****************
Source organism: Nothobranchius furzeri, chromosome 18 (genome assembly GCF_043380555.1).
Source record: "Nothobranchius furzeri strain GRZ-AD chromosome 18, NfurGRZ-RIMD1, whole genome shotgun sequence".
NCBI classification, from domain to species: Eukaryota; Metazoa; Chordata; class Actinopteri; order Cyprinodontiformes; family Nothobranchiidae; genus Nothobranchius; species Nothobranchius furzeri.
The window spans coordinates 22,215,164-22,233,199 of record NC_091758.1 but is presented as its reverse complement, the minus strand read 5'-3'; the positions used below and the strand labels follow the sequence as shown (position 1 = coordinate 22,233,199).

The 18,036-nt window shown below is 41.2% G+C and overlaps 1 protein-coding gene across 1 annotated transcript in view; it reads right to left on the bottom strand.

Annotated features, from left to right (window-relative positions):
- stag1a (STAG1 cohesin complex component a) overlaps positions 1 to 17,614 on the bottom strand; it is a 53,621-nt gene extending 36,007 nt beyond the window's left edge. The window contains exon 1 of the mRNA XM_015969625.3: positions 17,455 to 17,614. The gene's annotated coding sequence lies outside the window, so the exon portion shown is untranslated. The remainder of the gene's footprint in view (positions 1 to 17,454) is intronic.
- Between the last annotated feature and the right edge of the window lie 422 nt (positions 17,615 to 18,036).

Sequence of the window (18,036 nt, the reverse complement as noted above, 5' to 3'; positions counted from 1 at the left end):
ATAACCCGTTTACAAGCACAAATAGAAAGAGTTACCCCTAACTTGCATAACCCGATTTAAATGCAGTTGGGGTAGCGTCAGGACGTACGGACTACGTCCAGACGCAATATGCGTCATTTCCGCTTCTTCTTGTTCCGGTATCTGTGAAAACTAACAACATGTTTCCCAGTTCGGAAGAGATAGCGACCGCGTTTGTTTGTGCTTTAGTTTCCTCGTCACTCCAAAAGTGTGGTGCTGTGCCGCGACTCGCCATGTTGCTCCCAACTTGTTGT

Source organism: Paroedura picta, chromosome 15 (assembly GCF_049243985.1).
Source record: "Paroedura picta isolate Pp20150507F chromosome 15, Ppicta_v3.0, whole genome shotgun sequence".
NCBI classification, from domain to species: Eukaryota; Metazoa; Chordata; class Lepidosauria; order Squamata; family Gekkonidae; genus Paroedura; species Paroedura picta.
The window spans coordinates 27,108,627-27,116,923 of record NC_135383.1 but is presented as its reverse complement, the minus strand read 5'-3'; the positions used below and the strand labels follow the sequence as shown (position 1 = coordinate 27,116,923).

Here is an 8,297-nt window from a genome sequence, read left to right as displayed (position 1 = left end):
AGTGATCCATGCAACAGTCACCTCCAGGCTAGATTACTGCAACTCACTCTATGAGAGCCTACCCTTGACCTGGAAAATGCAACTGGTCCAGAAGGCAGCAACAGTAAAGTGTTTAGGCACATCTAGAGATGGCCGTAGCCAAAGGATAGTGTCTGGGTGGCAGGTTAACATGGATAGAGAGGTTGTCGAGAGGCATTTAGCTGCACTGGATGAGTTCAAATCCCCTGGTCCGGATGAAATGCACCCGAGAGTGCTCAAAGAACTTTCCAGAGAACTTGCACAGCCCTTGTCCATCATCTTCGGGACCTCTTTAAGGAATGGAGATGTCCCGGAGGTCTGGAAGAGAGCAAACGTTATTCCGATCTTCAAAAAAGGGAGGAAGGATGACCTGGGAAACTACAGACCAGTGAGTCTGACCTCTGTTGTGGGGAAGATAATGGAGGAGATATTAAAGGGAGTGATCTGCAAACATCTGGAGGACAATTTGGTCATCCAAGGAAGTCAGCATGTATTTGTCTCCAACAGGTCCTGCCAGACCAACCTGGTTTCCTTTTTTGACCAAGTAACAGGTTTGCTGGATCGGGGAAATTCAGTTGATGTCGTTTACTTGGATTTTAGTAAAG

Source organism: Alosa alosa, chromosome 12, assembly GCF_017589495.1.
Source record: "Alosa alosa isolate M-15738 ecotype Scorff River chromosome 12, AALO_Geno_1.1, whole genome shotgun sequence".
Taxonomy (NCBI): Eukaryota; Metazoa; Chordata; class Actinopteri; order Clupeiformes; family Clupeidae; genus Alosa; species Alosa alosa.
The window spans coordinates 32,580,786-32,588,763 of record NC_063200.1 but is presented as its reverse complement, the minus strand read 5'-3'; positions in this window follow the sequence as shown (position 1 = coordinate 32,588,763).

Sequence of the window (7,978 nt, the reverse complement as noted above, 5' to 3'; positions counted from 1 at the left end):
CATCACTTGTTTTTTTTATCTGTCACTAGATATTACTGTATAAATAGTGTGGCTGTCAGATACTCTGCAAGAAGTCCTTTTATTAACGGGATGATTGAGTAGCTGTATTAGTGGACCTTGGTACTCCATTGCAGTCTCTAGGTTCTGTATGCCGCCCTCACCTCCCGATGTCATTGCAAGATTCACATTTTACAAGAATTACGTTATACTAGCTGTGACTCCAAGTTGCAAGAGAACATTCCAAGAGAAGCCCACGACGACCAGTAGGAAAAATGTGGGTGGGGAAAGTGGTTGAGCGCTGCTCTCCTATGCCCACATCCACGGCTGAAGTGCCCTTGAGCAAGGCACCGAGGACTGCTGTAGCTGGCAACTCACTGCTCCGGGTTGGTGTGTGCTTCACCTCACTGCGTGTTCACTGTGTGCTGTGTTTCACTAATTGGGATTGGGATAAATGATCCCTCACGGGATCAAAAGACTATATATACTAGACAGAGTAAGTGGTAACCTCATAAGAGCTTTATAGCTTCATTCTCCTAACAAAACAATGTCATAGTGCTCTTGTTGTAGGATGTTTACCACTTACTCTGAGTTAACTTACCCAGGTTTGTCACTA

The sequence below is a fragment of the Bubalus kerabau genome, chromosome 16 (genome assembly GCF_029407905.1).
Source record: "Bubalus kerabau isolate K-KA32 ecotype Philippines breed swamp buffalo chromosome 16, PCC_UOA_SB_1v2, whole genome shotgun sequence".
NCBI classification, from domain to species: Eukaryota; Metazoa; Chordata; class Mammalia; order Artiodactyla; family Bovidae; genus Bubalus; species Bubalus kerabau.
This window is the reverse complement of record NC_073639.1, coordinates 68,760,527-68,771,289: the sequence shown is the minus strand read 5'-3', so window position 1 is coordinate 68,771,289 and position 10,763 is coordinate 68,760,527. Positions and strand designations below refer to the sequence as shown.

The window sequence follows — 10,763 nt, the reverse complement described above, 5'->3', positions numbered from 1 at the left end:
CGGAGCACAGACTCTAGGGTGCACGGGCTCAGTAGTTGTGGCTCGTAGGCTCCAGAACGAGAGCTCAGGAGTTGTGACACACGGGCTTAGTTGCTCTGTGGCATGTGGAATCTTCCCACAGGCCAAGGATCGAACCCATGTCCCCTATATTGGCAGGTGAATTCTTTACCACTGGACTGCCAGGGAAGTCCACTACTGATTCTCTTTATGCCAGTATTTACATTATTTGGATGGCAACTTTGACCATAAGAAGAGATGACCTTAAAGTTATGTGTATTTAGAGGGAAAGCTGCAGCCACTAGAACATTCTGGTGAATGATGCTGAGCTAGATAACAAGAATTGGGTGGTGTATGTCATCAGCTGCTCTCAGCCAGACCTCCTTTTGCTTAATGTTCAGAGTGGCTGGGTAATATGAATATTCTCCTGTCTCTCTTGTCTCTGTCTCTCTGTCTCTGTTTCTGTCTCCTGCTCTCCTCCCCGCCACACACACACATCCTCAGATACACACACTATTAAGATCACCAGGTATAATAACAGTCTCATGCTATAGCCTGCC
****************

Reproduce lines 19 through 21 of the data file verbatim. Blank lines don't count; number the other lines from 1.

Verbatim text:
Taxonomy (NCBI): Eukaryota; Metazoa; Chordata; class Actinopteri; order Clupeiformes; family Clupeidae; genus Alosa; species Alosa alosa.
The window spans coordinates 32,580,786-32,588,763 of record NC_063200.1 but is presented as its reverse complement, the minus strand read 5'-3'; positions in this window follow the sequence as shown (position 1 = coordinate 32,588,763).

Sequence of the window (7,978 nt, the reverse complement as noted above, 5' to 3'; positions counted from 1 at the left end):